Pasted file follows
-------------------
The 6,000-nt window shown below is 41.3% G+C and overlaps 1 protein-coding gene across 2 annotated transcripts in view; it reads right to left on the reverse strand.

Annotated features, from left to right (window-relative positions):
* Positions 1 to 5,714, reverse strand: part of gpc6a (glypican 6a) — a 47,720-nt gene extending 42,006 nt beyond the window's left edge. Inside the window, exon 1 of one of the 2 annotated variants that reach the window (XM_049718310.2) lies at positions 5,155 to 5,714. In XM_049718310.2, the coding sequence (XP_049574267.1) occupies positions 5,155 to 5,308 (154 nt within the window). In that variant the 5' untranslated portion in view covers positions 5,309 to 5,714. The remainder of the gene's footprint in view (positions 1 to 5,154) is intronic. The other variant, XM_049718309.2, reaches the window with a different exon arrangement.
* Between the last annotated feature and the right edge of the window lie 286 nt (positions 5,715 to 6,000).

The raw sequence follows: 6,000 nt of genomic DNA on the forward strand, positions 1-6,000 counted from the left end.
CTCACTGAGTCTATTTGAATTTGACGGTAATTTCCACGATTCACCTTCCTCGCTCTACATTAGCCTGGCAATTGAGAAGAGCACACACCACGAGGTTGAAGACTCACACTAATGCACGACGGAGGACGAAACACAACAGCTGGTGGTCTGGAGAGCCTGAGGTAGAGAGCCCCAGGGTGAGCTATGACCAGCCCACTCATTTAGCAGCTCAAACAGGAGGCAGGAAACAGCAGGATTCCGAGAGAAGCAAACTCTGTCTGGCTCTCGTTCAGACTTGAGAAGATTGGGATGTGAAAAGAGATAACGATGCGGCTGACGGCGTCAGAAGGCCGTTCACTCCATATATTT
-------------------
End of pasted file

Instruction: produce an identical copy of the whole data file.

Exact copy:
The 6,000-nt window shown below is 41.3% G+C and overlaps 1 protein-coding gene across 2 annotated transcripts in view; it reads right to left on the reverse strand.

Annotated features, from left to right (window-relative positions):
* Positions 1 to 5,714, reverse strand: part of gpc6a (glypican 6a) — a 47,720-nt gene extending 42,006 nt beyond the window's left edge. Inside the window, exon 1 of one of the 2 annotated variants that reach the window (XM_049718310.2) lies at positions 5,155 to 5,714. In XM_049718310.2, the coding sequence (XP_049574267.1) occupies positions 5,155 to 5,308 (154 nt within the window). In that variant the 5' untranslated portion in view covers positions 5,309 to 5,714. The remainder of the gene's footprint in view (positions 1 to 5,154) is intronic. The other variant, XM_049718309.2, reaches the window with a different exon arrangement.
* Between the last annotated feature and the right edge of the window lie 286 nt (positions 5,715 to 6,000).

The raw sequence follows: 6,000 nt of genomic DNA on the forward strand, positions 1-6,000 counted from the left end.
CTCACTGAGTCTATTTGAATTTGACGGTAATTTCCACGATTCACCTTCCTCGCTCTACATTAGCCTGGCAATTGAGAAGAGCACACACCACGAGGTTGAAGACTCACACTAATGCACGACGGAGGACGAAACACAACAGCTGGTGGTCTGGAGAGCCTGAGGTAGAGAGCCCCAGGGTGAGCTATGACCAGCCCACTCATTTAGCAGCTCAAACAGGAGGCAGGAAACAGCAGGATTCCGAGAGAAGCAAACTCTGTCTGGCTCTCGTTCAGACTTGAGAAGATTGGGATGTGAAAAGAGATAACGATGCGGCTGACGGCGTCAGAAGGCCGTTCACTCCATATATTT